It looks like you are using an older version of Internet Explorer which is not supported. We advise that you update your browser to the latest version of Microsoft Edge, or consider using other browsers such as Chrome, Firefox or Safari.


What are the sinuses?

The sinuses are a group of hollow (air-filled) cavities in our skulls.1

They are divided into four broad categories:2    

  • maxillary sinuses, the largest sinuses, in our cheekbones3     
  • frontal sinuses low in the centre of our foreheads     
  • ethmoid sinuses between our eyes    
  • sphenoid sinuses in the bones behind our noses1

Why do we have sinuses?

Experts do not completely agree on all the possible purposes sinuses have, but these may include:3

  • making our facial bones lighter     
  • improving our voice resonance    
  • absorbing some impact if we receive a hard blow to the head    
  • aiding our sense of smell.

There is, however, general agreement that:    

  • the sinuses humidify (increase the level of moisture in) the air we breathe in2,3    
  • soft pink tissue (called the mucosa or mucous membrane)4 lines the sinuses and produces a thin layer of mucus.5

In healthy sinuses, the mucosa is working well, producing a thin layer of mucus that captures foreign particles that are breathed in.2,3,6 The cilia (small hair-like structures in the mucosa) help to clear the foreign bodies captured by the mucus, using a ‘sweeping’ action to move them out.3 In this way, the sinuses effectively keep the upper airways free of dust, bacteria and other germs, stopping them from reaching the lungs. This helps to keep us healthy and free from infection.3,7


What is sinus congestion (a symptom of sinusitis)?

Sinusitis occurs when the mucous lining of the sinuses becomes inflamed (swollen) and starts to produce extra mucus, which is often thick.2,8 The inflammation and excess mucus block the sinuses8,13 and interfere with the functioning of the cilia.3 When your sinus drainage and mucus clearance are compromised, you are left feeling congested (blocked-up)8 and your risk of infection increases.5


Signs and symptoms of sinusitis

You are likely to experience some of the following:    

  • facial pain and pressure8,9    
  • nasal congestion or stuffiness9   
  • pus-like nasal discharge3    
  • pus-like mucus draining into the back of the throat (postnasal drip)3,9   
  • fever3,8,9   
  • reduced sense of smell8    
  • headache3    
  • tooth pain3,8    
  • earache3    
  • ear fullness and clicking9    
  • cough3,9    
  • sore throat3    
  • increased wheeze3 
  • foul breath3,9   
  • malaise (general feeling of discomfort, illness or unease)8

Children may experience increased irritability, vomiting and prolonged cough.3


What causes sinusitis?

Sinusitis can be caused by many different factors, including particulates (pollen, dust, dirt, fungal-spores),1,11 allergies,8,11 viral or bacterial infections,8,9,10 anatomical abnormalities3,8 and abnormalities of the immune system.3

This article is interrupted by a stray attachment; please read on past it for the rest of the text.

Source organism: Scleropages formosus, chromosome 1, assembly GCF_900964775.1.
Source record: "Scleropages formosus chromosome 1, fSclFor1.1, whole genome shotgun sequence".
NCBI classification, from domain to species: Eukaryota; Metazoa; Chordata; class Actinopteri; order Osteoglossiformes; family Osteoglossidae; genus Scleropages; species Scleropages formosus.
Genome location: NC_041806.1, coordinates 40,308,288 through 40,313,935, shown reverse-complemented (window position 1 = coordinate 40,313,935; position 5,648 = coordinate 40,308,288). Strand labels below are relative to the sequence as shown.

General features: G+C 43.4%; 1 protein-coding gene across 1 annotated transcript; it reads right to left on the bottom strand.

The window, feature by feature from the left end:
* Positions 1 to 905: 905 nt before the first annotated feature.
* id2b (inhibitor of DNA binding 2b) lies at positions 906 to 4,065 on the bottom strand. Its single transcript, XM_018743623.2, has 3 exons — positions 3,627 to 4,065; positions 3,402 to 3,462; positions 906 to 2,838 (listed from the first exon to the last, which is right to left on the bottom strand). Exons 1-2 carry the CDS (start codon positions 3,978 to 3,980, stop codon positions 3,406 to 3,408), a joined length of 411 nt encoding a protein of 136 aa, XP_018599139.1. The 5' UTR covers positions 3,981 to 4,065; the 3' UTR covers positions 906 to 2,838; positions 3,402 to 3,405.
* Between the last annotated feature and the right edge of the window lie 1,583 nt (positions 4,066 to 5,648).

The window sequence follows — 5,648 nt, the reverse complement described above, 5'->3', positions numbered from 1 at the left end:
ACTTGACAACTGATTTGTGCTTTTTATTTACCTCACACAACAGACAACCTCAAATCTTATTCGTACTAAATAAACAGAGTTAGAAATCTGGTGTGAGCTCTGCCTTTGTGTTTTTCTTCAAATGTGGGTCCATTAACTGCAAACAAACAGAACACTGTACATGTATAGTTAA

The most common cause of sinusitis is a viral infection,8,9,10,11 although allergies are another common cause.2 Other cases of sinusitis may be caused by a bacterial infection, or may start as a viral infection and become a bacterial infection. Research suggests that if your sinusitis has lasted longer than 10 days, you may have a bacterial infection.12

Other factors like cigarette smoking, swimming, diving, high-altitude climbing, having diabetes or dental infections, and undergoing dental procedures can also increase your risk of developing sinusitis.8


What is the difference between acute and chronic sinusitis?

Acute sinusitis is likely to come on suddenly,9 with symptoms lasting for less than eight weeks in children and less than 12 weeks in adults.3 Acute sinusitis becomes chronic sinusitis when it lasts longer than eight to 12 weeks.3 Why some people develop chronic sinusitis and others don’t is not well understood, but some evidence suggests that allergies play a role.2

  1. Hoffmann M. Picture of the sinuses. Last updated: 2014. Available at: Last accessed May 2019.
  2. Helms S and Miller AL. Natural treatment of chronic rhinosinusitis. Altern Med Rev 2006; 11(3):196-207.
  3. Hallet R and Naguwa SM. Severe rhinosinusitis. Clin Rev Allergy Immunol 2003; 25:177-190.
  4. Robson K. What are sinuses? Available at: Last accessed May 2019.
  5. Knowles MR and Boucher RC. Mucus clearance as a primary innate defense mechanism for mammalian airways. J Clin Invest 2002 01 Mar; 109(5):571-577.
  6. Asthma and Allergy Foundation of America. Rhinitis (nasal allergies). Last updated: Oct 2015. Available at: Last accessed May 2019.
  7. Macchi A et al. Recurrent acute rhinosinusitis: a single blind clinical study of N-Acetylcysteine vs Ambroxol associated to corticosteroid therapy. Int J Immunopathol Pharmacol 2012; 25(1):207-217.
  8. Ah-See KW and Evans AS. Sinusitis and its management. BMJ 2007; 334:358-361.
  9. Lanza DC and Kennedy DW. Adult rhinosinusitis defined. Supplement to Otolaryngol Head Neck Surg 1997; 117(3.2):S1-S7.
  10. Scheid DC and Hamm RM. Acute bacterial rhinosinusitis in adults: part 1. Evaluation. Am Fam Physician; 70(9):1685-1692.
  11. Lau J et al. Diagnosis and treatment of acute bacterial rhinosinusitis: summary. In: Agency for Healthcare Research and Quality (US) 1999. Available at: Last accessed May 2019.
  12. Rosenfeld RM et al. Clinical practice guidelines (update): adult sinusitis. Otolaryngol Head Neck Surg 2015; 152(2S):S1-S39.
  13. BMJ Best Practice. Acute sinusitus. Last updated: 01 Mar 2019. Available at: accessed May 2019.